For many of us, we need not physically go to a desert to have a “desert experience” and we certainly don’t have to physically relocate to experience temptations to evil, to profound doubt, to deep distrust. The evil one who tempted Jesus still tempts us when we aspire to greater wealth and jealousy of those who have it. The evil one still tempts us when he fills us with unholy ambition that might suggest we walk all over someone else to get something that we want. The evil one still tempts us when he invites us to positions of power and prestige whose methodology of attainment is not that of God.

There are even temptations alive which can right now affect our lives of faith and in the Church. Let me enumerate just a few: (a) the Church is corrupt and I do not need it any more to gain my salvation; (b) I don’t need a human much less a priest to whom I will confess my sins and therefore I choose to go directly to God; (c) the Eucharist is  just a memorial, nothing changes so I sure don’t need to go every Sunday; (d) who needs God? I sure don’t. These temptations are not products of my own too fertile imagination but rather are fairly common in our Church today. At the end of it all, the spirit of evil uses the same temptation to narcissicism as did the evil one with Jesus – it’s all about me! Jesus saw through it all and so must we. It is all about God and God’s relationship with me and me with him. There are as many temptations in the spiritual life in our personal deserts as there are stories in a naked city.

Deacon Jerry Crall calls the 454 Catechumens to be baptized, confirmed and receive First Eucharist at the Easter Vigil this year in the Rite of Election Ceremony at the Cathedral of St. Jude the Apostle today. Photo courtesy of John Christian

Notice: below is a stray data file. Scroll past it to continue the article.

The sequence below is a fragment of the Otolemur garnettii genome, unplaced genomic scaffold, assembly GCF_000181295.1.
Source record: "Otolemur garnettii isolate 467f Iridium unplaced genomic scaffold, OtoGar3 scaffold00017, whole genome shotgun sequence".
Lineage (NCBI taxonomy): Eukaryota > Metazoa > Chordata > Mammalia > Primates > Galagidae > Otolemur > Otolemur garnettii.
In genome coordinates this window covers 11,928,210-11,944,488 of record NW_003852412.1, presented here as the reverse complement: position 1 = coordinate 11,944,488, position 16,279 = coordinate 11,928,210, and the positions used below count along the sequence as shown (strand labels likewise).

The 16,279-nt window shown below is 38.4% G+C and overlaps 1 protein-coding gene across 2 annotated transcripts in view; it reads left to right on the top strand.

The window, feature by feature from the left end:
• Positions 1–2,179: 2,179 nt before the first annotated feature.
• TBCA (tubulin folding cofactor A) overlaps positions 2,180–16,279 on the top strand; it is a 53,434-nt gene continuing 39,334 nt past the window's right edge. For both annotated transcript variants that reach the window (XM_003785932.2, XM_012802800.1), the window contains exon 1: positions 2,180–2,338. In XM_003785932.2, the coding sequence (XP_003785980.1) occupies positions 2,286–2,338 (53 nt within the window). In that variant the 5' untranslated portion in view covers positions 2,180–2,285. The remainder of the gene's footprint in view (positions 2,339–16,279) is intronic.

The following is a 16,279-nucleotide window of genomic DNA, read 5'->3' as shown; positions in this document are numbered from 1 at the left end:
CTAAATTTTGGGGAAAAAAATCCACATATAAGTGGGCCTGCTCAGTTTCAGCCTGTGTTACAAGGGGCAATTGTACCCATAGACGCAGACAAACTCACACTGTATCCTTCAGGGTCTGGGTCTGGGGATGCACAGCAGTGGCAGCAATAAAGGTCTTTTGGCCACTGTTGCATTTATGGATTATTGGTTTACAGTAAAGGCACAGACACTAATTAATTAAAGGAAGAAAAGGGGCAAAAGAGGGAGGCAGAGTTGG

People who travel through deserts, however, look for and rejoice when they come upon an oasis. Just when you think it can not get any worse, there is that cool shade, that cool water, that relief from the heat and desert temptation. I find it amazing that when the Rite of Christian Initiation of Adults was instituted following the Second Vatican Council, that the Church found that as Church we just might need an oasis as we begin our Lenten experience. With all the renewed negative publicity about the Church and doubts about its leadership, some of which right now is merited it seems to me, and when one might tend to become dispirited, the Spirit gives us The Rite of Election. Today at the Cathedral of St. Jude the Apostle, it was my privilege to welcome  1,110 catechumens and candidates who will be received into the Church at the Easter Vigil this year. This is the highest number for this occasion in my fifteen years as bishop and quite frankly, I needed this oasis today more perhaps that those smiling and happy persons who shook my hand in the two separate ceremonies. I have several times mentioned before at this ceremony that it is second only to the ordination of priests in the happiness it brings to a bishop and his priests and deacons.